[Benedicta Dube] A few months ago, Sunday nights were pretty much routine. At 10 o'clock the nation stood to attention to watch The Big Debate on SABC 2.
[Benedicta Dube] I cannot say I'm disappointed - no, actually I am. I'm let down that City Press editor-in-chief Ferial Haffajee has buckled under pressure and brought down "The Spear" painting off the paper's website, in what she called "the spirit of peacemaking - an olive branch".
[Benedicta Dube] We have to commend President Jacob Zuma for taking the bold step of sacking his communications minister Siphiwe Nyanda in his cabinet reshuffle this past weekend. In the first place, his appointment was ill-advised and ill-conceived - as political analyst Adam Habib said, Nyanda knew nothing about the communications field and has always been a controversial figure.
[Benedicta Dube] Ten years ago the SABC was in the infancy of a journey to break free from the shackles of the Afrikaner Broederbond. There was no competition in the form of free-to-air TV channel etv; there were no independent commercial radio stations. Mediocrity could be forgiven. After all, the Broederbond's strategic mandate was to spread as much propaganda as humanly possible - quality was always a secondary issue – if at all.
[Benedicta Dube] You know that a nation is in trouble when those that are supposed to keep our consciousness in check are the ones under scrutiny. You know that a nation is in trouble when those that should be gathering news, become headline newsmakers themselves. Never has the "fourth estate" come under such intense inspection since 1994. We are at an awkward period where, for a change, we cannot look externally for answers. For once the "fourth estate" has had to look within.
[Benedicta Dube] The fourth estate is quick to jump on public and private companies, the minute they smell any sign of flouting corporate governance regulations. At the slightest hint, we jump with cameras, notebooks and recorders in hand. It is of course ironic that very few of these media groups, particularly radio and television actually practice corporate governance within their own organisations.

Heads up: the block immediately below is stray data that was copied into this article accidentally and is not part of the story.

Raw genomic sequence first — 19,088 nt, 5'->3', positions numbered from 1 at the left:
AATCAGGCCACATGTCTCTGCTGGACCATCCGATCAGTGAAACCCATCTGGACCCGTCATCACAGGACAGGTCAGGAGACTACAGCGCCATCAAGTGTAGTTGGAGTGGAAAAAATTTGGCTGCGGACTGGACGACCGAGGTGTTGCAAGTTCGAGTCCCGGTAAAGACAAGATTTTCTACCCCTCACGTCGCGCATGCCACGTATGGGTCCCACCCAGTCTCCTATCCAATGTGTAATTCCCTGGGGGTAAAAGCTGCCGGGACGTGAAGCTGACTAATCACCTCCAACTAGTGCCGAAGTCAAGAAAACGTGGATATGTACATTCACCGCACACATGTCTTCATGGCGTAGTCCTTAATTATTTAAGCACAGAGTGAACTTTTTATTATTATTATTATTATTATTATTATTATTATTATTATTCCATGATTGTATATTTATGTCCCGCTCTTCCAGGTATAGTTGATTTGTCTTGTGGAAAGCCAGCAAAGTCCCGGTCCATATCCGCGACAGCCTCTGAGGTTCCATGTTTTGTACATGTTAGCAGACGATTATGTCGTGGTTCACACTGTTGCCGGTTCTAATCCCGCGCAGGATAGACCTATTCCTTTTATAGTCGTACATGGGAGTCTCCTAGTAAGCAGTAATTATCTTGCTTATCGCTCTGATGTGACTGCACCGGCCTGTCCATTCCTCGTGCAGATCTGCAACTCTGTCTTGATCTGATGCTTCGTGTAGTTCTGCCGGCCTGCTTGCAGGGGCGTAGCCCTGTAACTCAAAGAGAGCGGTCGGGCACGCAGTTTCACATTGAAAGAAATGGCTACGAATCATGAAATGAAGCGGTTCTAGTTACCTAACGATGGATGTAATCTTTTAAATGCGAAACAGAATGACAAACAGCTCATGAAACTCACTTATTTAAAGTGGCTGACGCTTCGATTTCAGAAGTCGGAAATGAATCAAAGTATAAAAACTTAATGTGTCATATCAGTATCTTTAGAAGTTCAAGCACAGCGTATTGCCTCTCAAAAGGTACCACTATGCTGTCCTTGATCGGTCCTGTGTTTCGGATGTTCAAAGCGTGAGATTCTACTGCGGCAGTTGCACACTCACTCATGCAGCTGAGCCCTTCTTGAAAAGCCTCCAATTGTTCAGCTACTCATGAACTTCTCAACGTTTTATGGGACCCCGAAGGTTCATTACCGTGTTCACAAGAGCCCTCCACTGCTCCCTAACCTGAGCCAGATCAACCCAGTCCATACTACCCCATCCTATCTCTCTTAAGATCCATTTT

[Benedicta Dube] The daggers are all out. In just about a month, the SABC and ETV will be competing directly for the prime time 19H00 English news viewership. The SABC has to be commended for taking such a brave step. This can only be good for South African Television journalism, and perhaps ultimately for the public as well. The stakes are high. It all boils down to credibility, the highest standards of journalism and intelligent news content. What is certain though is that one of them will end up with egg on their face. The question is, is it going to be ETV or the SABC?
[Benedicta Dube] 2002 was pretty much a flat year for radio journalism. A lot of groundwork was covered during the year to prop up skills in the industry. One can only hope that in 2003, training and mentoring efforts will be accelerated. 2003 will be a challenge for the industry; in that for once, news editors, editors-in-chief and general news management will be expected to be less idealistic and more pragmatic in their approach.
[Benedicta Dube] The South African radio industry is not doing any favour to itself nor the public in general by opting out of the broader debate on the role of the media and the current state of journalism in the country. In fact, considering that radio is the most influential of all mediums, the real media debate should be whether radio journalism does exist at all in South Africa, and if not, why not?
Receive free email newsletter
Tell a friend about us